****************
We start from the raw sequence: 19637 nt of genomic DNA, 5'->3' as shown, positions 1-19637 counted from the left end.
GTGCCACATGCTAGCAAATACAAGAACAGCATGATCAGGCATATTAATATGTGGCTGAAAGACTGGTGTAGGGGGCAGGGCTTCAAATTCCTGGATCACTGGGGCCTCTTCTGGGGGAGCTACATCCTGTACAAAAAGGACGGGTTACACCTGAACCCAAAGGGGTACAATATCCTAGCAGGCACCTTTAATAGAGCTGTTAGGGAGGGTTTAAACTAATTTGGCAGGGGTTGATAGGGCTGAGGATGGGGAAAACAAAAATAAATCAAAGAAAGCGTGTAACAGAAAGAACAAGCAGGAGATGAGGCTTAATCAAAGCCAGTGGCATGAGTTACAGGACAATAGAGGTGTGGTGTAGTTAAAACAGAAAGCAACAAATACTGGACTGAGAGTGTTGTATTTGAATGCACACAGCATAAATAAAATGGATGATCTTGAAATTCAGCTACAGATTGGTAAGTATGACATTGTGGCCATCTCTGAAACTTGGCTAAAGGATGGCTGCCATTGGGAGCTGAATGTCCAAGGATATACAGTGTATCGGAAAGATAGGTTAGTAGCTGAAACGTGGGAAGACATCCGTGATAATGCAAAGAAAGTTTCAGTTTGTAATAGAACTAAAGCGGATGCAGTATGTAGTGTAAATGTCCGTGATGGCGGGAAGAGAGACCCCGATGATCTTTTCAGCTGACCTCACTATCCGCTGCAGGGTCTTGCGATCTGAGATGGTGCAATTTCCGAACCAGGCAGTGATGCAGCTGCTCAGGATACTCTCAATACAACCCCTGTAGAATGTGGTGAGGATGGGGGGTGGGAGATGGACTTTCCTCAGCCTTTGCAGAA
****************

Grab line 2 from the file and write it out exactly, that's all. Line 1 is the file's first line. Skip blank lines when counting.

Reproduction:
GTGCCACATGCTAGCAAATACAAGAACAGCATGATCAGGCATATTAATATGTGGCTGAAAGACTGGTGTAGGGGGCAGGGCTTCAAATTCCTGGATCACTGGGGCCTCTTCTGGGGGAGCTACATCCTGTACAAAAAGGACGGGTTACACCTGAACCCAAAGGGGTACAATATCCTAGCAGGCACCTTTAATAGAGCTGTTAGGGAGGGTTTAAACTAATTTGGCAGGGGTTGATAGGGCTGAGGATGGGGAAAACAAAAATAAATCAAAGAAAGCGTGTAACAGAAAGAACAAGCAGGAGATGAGGCTTAATCAAAGCCAGTGGCATGAGTTACAGGACAATAGAGGTGTGGTGTAGTTAAAACAGAAAGCAACAAATACTGGACTGAGAGTGTTGTATTTGAATGCACACAGCATAAATAAAATGGATGATCTTGAAATTCAGCTACAGATTGGTAAGTATGACATTGTGGCCATCTCTGAAACTTGGCTAAAGGATGGCTGCCATTGGGAGCTGAATGTCCAAGGATATACAGTGTATCGGAAAGATAGGTTAGTAGCTGAAACGTGGGAAGACATCCGTGATAATGCAAAGAAAGTTTCAGTTTGTAATAGAACTAAAGCGGATGCAGTATGTAGTGTAAATGTCCGTGATGGCGGGAAGAGAGACCCCGATGATCTTTTCAGCTGACCTCACTATCCGCTGCAGGGTCTTGCGATCTGAGATGGTGCAATTTCCGAACCAGGCAGTGATGCAGCTGCTCAGGATACTCTCAATACAACCCCTGTAGAATGTGGTGAGGATGGGGGGTGGGAGATGGACTTTCCTCAGCCTTTGCAGAA